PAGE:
Legalism and Obedience: What’s the Difference?
by Andrew Hess
Maybe it happened after a week at church camp or after that week at a Christian conference. You had a great time and returned to your normal life with renewed energy and commitment to live out your Christian faith. As a result, you gave up a few bad habits and renewed some good ones, and then it happened. You shared your experience with someone, and he dumped a bucket of cold water on your excitement: “Don’t be so legalistic!”
Legalism is a very real danger in the Christian life and one Christians should carefully avoid. But unfortunately too many think of legalism as any strong desire for obedience. “Yes, work out your faith, but don’t try too hard or you might find yourself on that slippery slope to legalism.” The all-encompassing way legalism is applied to situations today shows that we don’t really understand it the way we should.
True legalism is the belief that following specific rules is the way Christians get saved and grow in Christ. It boils the Christian faith down to a specific list of dos and don’ts. Christians should do certain things, and they shouldn’t do certain things. Historically, Christians have been legalistic about lots of things (alcohol, tobacco, dancing, movies, etc). We establish a particular conviction for ourselves and then attempt to universalize it, expecting everyone else to follow the same conviction as well. Our conviction may be based on biblical principles and even something God is leading us in, but we shouldn’t necessarily expect other believers to share it. As Paul wrote to the church in Rome:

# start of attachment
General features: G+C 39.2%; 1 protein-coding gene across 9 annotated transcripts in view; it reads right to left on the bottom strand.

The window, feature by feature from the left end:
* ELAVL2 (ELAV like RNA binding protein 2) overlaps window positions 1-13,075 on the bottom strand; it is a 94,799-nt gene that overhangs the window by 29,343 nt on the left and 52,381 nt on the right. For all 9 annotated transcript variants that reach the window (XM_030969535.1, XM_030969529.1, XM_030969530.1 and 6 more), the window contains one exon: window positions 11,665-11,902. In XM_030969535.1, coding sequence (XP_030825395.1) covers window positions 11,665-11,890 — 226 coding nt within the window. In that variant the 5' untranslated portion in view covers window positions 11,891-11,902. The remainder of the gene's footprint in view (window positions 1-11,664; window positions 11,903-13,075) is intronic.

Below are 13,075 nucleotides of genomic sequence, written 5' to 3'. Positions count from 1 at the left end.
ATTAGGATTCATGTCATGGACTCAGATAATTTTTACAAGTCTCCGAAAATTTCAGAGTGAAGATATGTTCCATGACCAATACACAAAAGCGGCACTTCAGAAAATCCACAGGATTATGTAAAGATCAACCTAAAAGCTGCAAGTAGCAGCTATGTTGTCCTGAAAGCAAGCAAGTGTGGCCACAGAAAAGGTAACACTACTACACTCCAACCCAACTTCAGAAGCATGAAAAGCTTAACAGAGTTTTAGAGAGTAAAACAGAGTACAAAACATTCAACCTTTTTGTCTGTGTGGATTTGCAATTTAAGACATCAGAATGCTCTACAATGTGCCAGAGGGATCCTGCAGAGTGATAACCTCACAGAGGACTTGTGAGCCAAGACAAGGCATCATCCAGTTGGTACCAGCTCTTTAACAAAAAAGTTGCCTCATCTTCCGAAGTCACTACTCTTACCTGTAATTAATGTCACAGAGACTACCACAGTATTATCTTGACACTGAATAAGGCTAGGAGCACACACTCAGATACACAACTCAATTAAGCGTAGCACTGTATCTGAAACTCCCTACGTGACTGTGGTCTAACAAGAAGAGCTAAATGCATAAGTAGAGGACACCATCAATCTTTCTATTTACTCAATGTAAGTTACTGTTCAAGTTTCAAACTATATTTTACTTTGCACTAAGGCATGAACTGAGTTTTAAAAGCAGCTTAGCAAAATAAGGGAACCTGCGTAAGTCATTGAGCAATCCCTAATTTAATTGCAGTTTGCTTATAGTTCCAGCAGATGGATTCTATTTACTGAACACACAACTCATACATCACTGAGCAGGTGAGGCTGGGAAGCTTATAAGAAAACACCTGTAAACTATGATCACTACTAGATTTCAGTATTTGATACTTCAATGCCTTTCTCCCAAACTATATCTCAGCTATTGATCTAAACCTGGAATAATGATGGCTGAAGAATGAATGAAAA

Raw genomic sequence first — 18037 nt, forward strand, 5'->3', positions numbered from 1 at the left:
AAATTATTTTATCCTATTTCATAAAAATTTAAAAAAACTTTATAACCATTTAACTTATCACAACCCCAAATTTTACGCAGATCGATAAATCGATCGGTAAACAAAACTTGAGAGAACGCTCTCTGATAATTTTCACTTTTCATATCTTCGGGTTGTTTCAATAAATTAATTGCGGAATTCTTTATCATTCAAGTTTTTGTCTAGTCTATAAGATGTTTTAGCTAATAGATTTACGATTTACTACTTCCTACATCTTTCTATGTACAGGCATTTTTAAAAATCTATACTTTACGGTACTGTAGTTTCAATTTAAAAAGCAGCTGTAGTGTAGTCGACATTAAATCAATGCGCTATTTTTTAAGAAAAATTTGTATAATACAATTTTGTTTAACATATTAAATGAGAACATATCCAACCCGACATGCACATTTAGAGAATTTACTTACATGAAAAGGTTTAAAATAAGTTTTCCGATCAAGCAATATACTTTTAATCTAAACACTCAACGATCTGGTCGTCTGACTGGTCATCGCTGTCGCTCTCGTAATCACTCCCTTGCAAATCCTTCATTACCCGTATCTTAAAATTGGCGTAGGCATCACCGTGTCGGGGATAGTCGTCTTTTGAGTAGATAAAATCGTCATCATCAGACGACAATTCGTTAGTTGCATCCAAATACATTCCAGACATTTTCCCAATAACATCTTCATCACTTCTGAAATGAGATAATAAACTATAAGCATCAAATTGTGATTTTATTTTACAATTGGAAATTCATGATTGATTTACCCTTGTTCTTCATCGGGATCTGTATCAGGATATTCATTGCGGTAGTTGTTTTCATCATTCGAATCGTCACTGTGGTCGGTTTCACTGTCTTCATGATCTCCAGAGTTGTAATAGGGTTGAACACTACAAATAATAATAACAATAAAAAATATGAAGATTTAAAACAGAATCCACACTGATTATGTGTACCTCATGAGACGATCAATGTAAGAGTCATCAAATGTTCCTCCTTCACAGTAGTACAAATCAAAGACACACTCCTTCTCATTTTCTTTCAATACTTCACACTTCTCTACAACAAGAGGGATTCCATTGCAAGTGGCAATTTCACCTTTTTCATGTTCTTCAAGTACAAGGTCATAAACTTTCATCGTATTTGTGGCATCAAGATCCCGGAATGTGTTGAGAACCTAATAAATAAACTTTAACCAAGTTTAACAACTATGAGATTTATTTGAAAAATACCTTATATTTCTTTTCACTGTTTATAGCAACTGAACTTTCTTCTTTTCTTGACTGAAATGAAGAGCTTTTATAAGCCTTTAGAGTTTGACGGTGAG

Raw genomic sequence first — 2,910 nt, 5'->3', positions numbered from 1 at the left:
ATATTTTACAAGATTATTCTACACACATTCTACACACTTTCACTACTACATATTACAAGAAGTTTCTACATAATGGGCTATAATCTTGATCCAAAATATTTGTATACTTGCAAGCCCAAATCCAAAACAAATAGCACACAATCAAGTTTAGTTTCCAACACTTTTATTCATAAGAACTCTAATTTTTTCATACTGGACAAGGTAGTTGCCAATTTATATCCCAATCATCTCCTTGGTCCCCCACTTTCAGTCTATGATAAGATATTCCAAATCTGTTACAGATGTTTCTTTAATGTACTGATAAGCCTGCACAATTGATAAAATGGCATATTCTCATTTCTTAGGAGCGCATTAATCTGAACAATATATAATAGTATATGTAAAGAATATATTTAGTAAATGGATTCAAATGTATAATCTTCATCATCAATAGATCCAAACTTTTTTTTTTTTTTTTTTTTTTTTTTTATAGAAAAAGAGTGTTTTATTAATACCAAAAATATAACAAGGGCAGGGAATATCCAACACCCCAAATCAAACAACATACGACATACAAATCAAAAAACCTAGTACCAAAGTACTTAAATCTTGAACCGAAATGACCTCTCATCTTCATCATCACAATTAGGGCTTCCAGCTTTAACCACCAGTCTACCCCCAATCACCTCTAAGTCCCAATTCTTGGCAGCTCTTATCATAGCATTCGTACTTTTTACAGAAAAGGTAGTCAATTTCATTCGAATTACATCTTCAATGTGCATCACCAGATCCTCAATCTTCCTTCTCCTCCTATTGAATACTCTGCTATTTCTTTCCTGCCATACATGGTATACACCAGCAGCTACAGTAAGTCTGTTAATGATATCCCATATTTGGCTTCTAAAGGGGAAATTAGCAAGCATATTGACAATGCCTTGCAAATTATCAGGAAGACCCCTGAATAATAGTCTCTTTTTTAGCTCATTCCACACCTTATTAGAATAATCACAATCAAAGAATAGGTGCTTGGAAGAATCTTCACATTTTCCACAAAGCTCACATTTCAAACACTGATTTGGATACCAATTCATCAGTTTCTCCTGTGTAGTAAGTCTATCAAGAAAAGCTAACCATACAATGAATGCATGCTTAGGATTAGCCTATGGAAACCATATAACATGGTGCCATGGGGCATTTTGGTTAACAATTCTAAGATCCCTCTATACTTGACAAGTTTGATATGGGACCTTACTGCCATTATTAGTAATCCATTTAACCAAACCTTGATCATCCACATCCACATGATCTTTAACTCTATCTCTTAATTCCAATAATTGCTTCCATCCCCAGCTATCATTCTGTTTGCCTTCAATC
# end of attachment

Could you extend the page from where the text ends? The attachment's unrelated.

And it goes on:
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As for the one who is weak in faith, welcome him, but not to quarrel over opinions. One person believes he may eat anything, while the weak person eats only vegetables. Let not the one who eats despise the one who abstains, and let not the one who abstains pass judgment on the one who eats, for God has welcomed him. Who are you to pass judgment on the servant of another? It is before his own master that he stands or falls. And he will be upheld, for the Lord is able to make him stand (Romans 14:1-4).
Paul taught the church in Rome not to expect others to join them in their particular convictions and judge those who don’t. Instead, he reminds that all believers are accountable to Jesus and should strive to live out their own convictions without passing judgment on those who don’t share them. For example, some Christians may have a conviction not to drink alchohol and others may have a conviction that it is OK in moderation. Biblical principles may inform both of these convictions, but we must recognize there is no specific, biblical command. Therefore, this is an issue of conviction, and while we may discuss it with other Christians, we shouldn’t expect them to comply.
However, this takes discernment. Christians are called to live obedient lives, and there are times when we all need to be confronted for sin…
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